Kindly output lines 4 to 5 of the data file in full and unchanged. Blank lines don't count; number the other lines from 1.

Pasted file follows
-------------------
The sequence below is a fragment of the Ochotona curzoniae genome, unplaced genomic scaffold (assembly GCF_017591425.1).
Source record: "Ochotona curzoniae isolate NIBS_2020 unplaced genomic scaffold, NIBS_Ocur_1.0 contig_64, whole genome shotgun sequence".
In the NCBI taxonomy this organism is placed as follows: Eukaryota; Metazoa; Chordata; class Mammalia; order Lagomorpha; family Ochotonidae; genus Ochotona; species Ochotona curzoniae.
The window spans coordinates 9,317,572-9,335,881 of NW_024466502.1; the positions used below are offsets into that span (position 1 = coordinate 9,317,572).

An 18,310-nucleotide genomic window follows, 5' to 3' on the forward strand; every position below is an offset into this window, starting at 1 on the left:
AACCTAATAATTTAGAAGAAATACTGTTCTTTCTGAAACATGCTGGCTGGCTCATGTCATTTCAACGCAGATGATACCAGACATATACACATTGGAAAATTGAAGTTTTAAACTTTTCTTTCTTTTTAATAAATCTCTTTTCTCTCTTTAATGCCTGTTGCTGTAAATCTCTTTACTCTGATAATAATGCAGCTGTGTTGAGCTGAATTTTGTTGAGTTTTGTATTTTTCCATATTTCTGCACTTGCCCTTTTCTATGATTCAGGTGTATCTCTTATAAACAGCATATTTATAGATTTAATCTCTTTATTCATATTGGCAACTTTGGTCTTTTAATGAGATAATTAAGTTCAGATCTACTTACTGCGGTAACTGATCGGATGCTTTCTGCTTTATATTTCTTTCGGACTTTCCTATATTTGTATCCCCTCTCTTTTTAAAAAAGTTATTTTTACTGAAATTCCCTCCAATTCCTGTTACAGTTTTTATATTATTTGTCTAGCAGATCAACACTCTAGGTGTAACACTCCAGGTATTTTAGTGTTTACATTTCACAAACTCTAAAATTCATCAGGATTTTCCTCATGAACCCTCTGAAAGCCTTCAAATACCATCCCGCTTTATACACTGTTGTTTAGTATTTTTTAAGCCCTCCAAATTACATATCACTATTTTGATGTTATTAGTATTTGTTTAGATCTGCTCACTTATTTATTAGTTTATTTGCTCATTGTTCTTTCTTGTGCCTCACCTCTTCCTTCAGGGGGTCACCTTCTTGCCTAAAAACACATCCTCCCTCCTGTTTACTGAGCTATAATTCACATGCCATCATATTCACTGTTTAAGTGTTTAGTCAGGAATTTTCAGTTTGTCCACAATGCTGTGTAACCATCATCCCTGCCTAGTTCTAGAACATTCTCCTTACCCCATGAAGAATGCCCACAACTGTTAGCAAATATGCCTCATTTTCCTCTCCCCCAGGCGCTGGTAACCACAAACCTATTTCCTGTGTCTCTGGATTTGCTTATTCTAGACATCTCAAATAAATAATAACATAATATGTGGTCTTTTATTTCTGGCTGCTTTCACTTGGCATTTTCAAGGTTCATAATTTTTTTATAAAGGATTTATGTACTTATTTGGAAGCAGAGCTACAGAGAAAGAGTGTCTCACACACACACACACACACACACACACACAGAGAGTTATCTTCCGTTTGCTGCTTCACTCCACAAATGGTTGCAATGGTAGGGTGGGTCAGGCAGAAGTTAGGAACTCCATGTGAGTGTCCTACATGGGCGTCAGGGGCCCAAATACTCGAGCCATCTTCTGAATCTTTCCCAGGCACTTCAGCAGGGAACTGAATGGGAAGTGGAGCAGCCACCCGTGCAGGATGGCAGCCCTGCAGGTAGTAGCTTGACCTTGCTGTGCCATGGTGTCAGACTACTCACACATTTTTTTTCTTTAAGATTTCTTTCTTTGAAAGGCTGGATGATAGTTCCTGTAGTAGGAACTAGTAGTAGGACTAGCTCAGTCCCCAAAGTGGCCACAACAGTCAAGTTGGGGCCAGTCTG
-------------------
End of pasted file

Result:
The window spans coordinates 9,317,572-9,335,881 of NW_024466502.1; the positions used below are offsets into that span (position 1 = coordinate 9,317,572).

An 18,310-nucleotide genomic window follows, 5' to 3' on the forward strand; every position below is an offset into this window, starting at 1 on the left: